Seers (1989) believes that the above three dimensions together constitute the concept of TMX. He developed a measurement scale that contains 18 items, of which the exchange dimension has 10 items, and meeting and cohesion dimension each has 4 items [5] . However, Seers et al. (1995) argued in their future study that the exchange dimension is the most reliable predictor for measuring TMX concept [14] . Only this dimension is sufficient to explain the individual’s overall perception of the quality of the team’s working relationship. Therefore, in his study made by 1995, only 10 measurement items were used to measure TMX quality (see Table 1 for specific measurement items). Half of the 10 items examined the members’ contribution to the team, the other half examined the members’ support from the team. Apart from that, Seers et al. (1995) showed that the scale had good reliability and validity through doing pre-test as well as post-test. Later, the scale has been widely recognized and applied in TMX studies.

Although most of the research on TMX directly used Seers (1989) concept and his measurement scale, some scholars choose to modify and develop new scales basing on scale carried out by Seers (1995). For example, Chae et al. (2015) used scales that contain only three items adapted by Zhou and George (2001) from Seers’s 10 item scales. The scale includes questions like “I often asd other for help”, “Members on this team willingly suggest better work methods to others”, “Other members on this team recognize my potential” [1]. Monica Hu et al. (2012) used the scale of the 3 items developed by Alper, Tjosvold and Law (1998), like “Team members encourage each other to improve their work performance”, The high quality of the relationships in the team makes members enthusiastic about their work and the atmosphere keeps them focused on their work all day long”, “The interaction among team member is good” [25] .

4. The Theoretical Basis of TMX

Since Seers (1989) put forward the theoretical classification of TMX based on role theory and social exchange theory. Scholars have explored mechanism of TMX impact from different perspectives, such as social exchange theory [1] [25] [26] [27] [28] [29] , reciprocity theory [1] [25] , social interaction theory [30] [31] , social identity theory [26] [28] , Social Network Theory [23] , social interdependence theory [32] , cooperation and competition theory [27] , fairness and social comparison theory [4] and so on. Among all of them, social exchange theory and reciprocity theory are the most widely used in TMX research.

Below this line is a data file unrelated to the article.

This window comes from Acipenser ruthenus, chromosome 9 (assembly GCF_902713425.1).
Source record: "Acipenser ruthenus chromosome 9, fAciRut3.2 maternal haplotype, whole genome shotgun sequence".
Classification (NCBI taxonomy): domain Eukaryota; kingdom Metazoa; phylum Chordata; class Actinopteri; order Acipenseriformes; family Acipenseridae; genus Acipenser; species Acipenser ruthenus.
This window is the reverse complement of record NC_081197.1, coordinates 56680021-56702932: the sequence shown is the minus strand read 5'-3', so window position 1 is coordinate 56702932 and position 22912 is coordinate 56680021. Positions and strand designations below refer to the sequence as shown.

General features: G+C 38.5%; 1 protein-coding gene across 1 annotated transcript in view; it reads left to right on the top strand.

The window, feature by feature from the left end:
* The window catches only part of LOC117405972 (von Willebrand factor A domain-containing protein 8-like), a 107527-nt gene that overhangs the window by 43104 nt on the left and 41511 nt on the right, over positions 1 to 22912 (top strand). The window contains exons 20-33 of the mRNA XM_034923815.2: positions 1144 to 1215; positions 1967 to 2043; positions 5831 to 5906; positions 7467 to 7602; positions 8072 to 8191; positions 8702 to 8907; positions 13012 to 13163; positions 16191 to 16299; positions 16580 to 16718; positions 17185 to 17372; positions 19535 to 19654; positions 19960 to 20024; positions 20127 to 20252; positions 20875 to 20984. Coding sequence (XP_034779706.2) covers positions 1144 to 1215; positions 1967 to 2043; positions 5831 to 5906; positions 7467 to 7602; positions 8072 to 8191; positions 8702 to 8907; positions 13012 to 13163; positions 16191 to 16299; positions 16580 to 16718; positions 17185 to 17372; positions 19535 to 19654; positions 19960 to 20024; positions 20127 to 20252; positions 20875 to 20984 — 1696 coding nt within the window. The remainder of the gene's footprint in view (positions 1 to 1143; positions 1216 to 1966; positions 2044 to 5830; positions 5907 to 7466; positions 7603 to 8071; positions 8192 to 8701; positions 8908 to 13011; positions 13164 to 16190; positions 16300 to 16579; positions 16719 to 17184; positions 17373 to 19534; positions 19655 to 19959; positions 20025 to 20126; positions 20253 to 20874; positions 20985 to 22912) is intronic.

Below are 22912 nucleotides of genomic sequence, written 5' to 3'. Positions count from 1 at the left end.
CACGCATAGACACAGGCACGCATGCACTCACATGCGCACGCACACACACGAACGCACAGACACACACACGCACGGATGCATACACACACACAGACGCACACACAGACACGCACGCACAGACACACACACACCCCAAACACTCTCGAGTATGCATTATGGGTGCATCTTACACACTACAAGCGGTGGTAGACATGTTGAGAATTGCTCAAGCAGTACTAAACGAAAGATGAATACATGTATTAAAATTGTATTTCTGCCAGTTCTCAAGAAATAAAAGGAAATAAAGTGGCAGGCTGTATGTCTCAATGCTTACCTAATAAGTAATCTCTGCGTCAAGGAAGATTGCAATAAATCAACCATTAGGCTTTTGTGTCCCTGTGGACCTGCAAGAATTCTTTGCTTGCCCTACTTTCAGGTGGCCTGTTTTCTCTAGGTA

4.1. Social Exchange Theory

Social exchange theory is a sociological theory that emerged in the United States in the 1960s and spread widely in the world. It advocates the study of social behavior theory from perspective of the relationship between input and output of economics [33] . This theory focuses on the attributes of interpersonal relationships and social interactions. It reconceptualizes interpersonal communication as a social exchange phenomenon, believing that seeking benefits and avoiding harm are the basic principles of human behavior. People tend to increase their benefits or satisfaction and reduce their costs or sacrifice during interactions,

Table 1. Measurements of TMX (Seers et al. 1995).

which indicates that interpersonal communication is driven from “self-interest” [33] . The theory of social exchange, characterized by long-term unspecified obligations, argues that people are willing to socialize with people around in both their personal life and work. People temps to exchange trust, help, and feedback with each other [34] . Thus, theory of social exchange refers to a lasting interaction model that contains mutual debt responsibilities and commitments expressed in response to other individual needs, stemming from the informal relationship which generates trust and sense of obligation [35] . Social exchange theory can well explain the dynamic process of resource exchange between two or more people [36] . The theory holds the points that the higher the quality of workplace exchanges perceived by people, the greater their willingness to act altruistically in these relationships.

4.2. Theory of Reciprocity

The theory of reciprocity originated from the social exchange theory [37] . Reciprocal norm, a potential core rule of social exchange relations, is widely used in the field of organizational research. Additionally, it is very crucial for research on employee incentives in organizations [21] . The reciprocity theory believes that people will try to respond in the same way to what others have done to them. For example, a member might participate in cooperation and do altruistic behaviors (such as positive reciprocal behaviors) as return to the support and help from others. Oppositely, they might respond by vengeance to the negative treatment they perceive [25] . At present, the types of reciprocity most widely acknowledged are generalized reciprocity, balanced reciprocity, and negative reciprocity [37] . Among them, generalized reciprocity refers to altruistic behavior, balanced reciprocity refers to equal returns in a timely manner and negative reciprocity refers to pursuing one’s own interests by harming other people’s interests without paying attention to give returns to others [15] . When it comes to organizational research, reciprocity, seen as a powerful incentive source, is one of the important factors that determine employees’ behavior [38] . Reciprocity can promote a high degree of consistency in collective action and motivate extra-role of behavior that favors organizational performance [39] . Therefore, TMX is a social exchange behavior based on the principle of reciprocity.